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Cannabinoids facilitate the swallowing reflex elicited by the superior laryngeal nerve stimulation in rats.
PLoS One 2012; 7(11):e50703Plos

Abstract

Cannabinoids have been reported to be involved in affecting various biological functions through binding with cannabinoid receptors type 1 (CB1) and 2 (CB2). The present study was designed to investigate whether swallowing, an essential component of feeding behavior, is modulated after the administration of cannabinoid. The swallowing reflex evoked by the repetitive electrical stimulation of the superior laryngeal nerve in rats was recorded before and after the administration of the cannabinoid receptor agonist, WIN 55-212-2 (WIN), with or without CB1 or CB2 antagonist. The onset latency of the first swallow and the time intervals between swallows were analyzed. The onset latency and the intervals between swallows were shorter after the intravenous administration of WIN, and the strength of effect of WIN was dose-dependent. Although the intravenous administration of CB1 antagonist prior to intravenous administration of WIN blocked the effect of WIN, the administration of CB2 antagonist did not block the effect of WIN. The microinjection of the CB1 receptor antagonist directly into the nucleus tractus solitarius (NTS) prior to intravenous administration of WIN also blocked the effect of WIN. Immunofluorescence histochemistry was conducted to assess the co-localization of CB1 receptor immunoreactivity to glutamic acid decarboxylase 67 (GAD67) or glutamate in the NTS. CB1 receptor was co-localized more with GAD67 than glutamate in the NTS. These findings suggest that cannabinoids facilitate the swallowing reflex via CB1 receptors. Cannabinoids may attenuate the tonic inhibitory effect of GABA (gamma-aminobuteric acid) neurons in the central pattern generator for swallowing.

Authors+Show Affiliations

Division of Oral Physiology, Department of Oral Biological Science, Niigata University Graduate School of Medical and Dental Sciences, Niigata, Japan.No affiliation info availableNo affiliation info availableNo affiliation info availableNo affiliation info availableNo affiliation info available

Pub Type(s)

Journal Article
Research Support, Non-U.S. Gov't

Language

eng

PubMed ID

23209814

Citation

Mostafeezur, Rahman Md, et al. "Cannabinoids Facilitate the Swallowing Reflex Elicited By the Superior Laryngeal Nerve Stimulation in Rats." PloS One, vol. 7, no. 11, 2012, pp. e50703.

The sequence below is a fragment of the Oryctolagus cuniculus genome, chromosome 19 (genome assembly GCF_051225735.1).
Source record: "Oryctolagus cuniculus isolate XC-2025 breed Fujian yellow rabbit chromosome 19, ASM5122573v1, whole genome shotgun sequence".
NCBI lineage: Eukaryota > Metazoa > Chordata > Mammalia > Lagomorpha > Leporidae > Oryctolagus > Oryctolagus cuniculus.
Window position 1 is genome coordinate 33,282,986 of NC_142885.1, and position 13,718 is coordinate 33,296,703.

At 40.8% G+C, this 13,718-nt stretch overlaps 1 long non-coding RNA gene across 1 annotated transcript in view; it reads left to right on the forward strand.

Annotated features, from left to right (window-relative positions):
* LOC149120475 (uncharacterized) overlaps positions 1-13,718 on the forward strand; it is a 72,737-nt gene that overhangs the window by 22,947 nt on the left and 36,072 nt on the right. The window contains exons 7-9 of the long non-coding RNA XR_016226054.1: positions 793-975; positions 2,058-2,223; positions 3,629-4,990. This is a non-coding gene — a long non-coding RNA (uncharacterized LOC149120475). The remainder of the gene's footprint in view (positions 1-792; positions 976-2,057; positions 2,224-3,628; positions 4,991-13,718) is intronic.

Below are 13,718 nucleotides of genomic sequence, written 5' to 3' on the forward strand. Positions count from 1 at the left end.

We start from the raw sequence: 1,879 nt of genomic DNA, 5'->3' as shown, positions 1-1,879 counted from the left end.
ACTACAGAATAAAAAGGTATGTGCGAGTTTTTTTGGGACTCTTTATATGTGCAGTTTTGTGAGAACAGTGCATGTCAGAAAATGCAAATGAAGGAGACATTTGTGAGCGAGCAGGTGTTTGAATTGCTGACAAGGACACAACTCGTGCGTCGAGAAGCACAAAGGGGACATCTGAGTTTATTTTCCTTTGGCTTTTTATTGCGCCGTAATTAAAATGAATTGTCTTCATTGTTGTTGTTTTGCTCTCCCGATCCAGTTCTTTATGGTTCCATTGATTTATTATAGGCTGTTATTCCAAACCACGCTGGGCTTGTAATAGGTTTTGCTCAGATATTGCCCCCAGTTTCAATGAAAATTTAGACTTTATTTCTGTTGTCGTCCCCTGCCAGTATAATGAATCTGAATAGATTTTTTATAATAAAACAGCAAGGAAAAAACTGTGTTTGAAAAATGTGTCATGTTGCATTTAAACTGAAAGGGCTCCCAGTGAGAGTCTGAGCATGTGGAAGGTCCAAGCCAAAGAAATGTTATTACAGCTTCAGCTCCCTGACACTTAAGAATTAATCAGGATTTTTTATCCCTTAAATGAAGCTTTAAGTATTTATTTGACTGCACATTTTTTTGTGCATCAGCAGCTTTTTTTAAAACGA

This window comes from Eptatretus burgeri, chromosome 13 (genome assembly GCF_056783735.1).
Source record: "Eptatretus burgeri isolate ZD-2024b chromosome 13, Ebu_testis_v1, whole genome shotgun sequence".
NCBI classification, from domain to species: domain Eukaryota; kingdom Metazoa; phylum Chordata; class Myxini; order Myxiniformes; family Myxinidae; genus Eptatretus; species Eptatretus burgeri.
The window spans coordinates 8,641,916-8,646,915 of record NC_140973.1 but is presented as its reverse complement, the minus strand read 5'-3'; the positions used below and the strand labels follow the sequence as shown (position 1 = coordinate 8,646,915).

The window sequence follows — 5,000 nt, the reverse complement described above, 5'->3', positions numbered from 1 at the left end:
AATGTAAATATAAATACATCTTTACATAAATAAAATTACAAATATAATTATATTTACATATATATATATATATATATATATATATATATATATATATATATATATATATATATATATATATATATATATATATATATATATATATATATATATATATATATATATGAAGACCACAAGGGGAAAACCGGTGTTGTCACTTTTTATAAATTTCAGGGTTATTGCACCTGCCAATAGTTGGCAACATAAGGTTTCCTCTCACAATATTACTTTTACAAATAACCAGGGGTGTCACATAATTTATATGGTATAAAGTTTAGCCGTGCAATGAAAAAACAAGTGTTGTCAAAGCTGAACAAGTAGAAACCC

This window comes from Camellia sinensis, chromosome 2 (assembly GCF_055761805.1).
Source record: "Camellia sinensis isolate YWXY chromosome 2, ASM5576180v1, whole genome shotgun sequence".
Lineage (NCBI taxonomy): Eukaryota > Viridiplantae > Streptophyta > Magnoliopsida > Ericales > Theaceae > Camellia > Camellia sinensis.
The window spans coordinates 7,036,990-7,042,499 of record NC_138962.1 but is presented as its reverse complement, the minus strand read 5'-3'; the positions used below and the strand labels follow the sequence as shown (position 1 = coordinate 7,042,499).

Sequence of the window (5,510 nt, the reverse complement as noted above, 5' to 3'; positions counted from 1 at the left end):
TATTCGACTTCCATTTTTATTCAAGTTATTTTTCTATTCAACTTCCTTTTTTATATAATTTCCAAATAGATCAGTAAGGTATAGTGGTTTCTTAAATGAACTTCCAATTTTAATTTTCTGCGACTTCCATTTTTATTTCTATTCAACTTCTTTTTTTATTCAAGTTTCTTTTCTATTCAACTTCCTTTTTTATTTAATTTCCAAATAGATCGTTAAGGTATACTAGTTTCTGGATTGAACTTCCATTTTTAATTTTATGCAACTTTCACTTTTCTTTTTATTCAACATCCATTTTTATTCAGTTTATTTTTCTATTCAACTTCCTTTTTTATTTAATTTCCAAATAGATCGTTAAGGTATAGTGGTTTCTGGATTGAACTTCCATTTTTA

Mostafeezur RM, Zakir HM, Takatsuji H, et al. Cannabinoids facilitate the swallowing reflex elicited by the superior laryngeal nerve stimulation in rats. PLoS ONE. 2012;7(11):e50703.
Mostafeezur, R. M., Zakir, H. M., Takatsuji, H., Yamada, Y., Yamamura, K., & Kitagawa, J. (2012). Cannabinoids facilitate the swallowing reflex elicited by the superior laryngeal nerve stimulation in rats. PloS One, 7(11), pp. e50703. doi:10.1371/journal.pone.0050703.
Mostafeezur RM, et al. Cannabinoids Facilitate the Swallowing Reflex Elicited By the Superior Laryngeal Nerve Stimulation in Rats. PLoS ONE. 2012;7(11):e50703. PubMed PMID: 23209814.
* Article titles in AMA citation format should be in sentence-case
TY - JOUR T1 - Cannabinoids facilitate the swallowing reflex elicited by the superior laryngeal nerve stimulation in rats. AU - Mostafeezur,Rahman Md, AU - Zakir,Hossain Md, AU - Takatsuji,Hanako, AU - Yamada,Yoshiaki, AU - Yamamura,Kensuke, AU - Kitagawa,Junichi, Y1 - 2012/11/27/ PY - 2012/05/16/received PY - 2012/10/25/accepted PY - 2012/12/5/entrez PY - 2012/12/5/pubmed PY - 2013/5/23/medline SP - e50703 EP - e50703 JF - PloS one JO - PLoS ONE VL - 7 IS - 11 N2 - Cannabinoids have been reported to be involved in affecting various biological functions through binding with cannabinoid receptors type 1 (CB1) and 2 (CB2). The present study was designed to investigate whether swallowing, an essential component of feeding behavior, is modulated after the administration of cannabinoid. The swallowing reflex evoked by the repetitive electrical stimulation of the superior laryngeal nerve in rats was recorded before and after the administration of the cannabinoid receptor agonist, WIN 55-212-2 (WIN), with or without CB1 or CB2 antagonist. The onset latency of the first swallow and the time intervals between swallows were analyzed. The onset latency and the intervals between swallows were shorter after the intravenous administration of WIN, and the strength of effect of WIN was dose-dependent. Although the intravenous administration of CB1 antagonist prior to intravenous administration of WIN blocked the effect of WIN, the administration of CB2 antagonist did not block the effect of WIN. The microinjection of the CB1 receptor antagonist directly into the nucleus tractus solitarius (NTS) prior to intravenous administration of WIN also blocked the effect of WIN. Immunofluorescence histochemistry was conducted to assess the co-localization of CB1 receptor immunoreactivity to glutamic acid decarboxylase 67 (GAD67) or glutamate in the NTS. CB1 receptor was co-localized more with GAD67 than glutamate in the NTS. These findings suggest that cannabinoids facilitate the swallowing reflex via CB1 receptors. Cannabinoids may attenuate the tonic inhibitory effect of GABA (gamma-aminobuteric acid) neurons in the central pattern generator for swallowing. SN - 1932-6203 UR - https://www.unboundmedicine.com/medline/citation/23209814/Cannabinoids_facilitate_the_swallowing_reflex_elicited_by_the_superior_laryngeal_nerve_stimulation_in_rats_ L2 - http://dx.plos.org/10.1371/journal.pone.0050703 DB - PRIME DP - Unbound Medicine ER -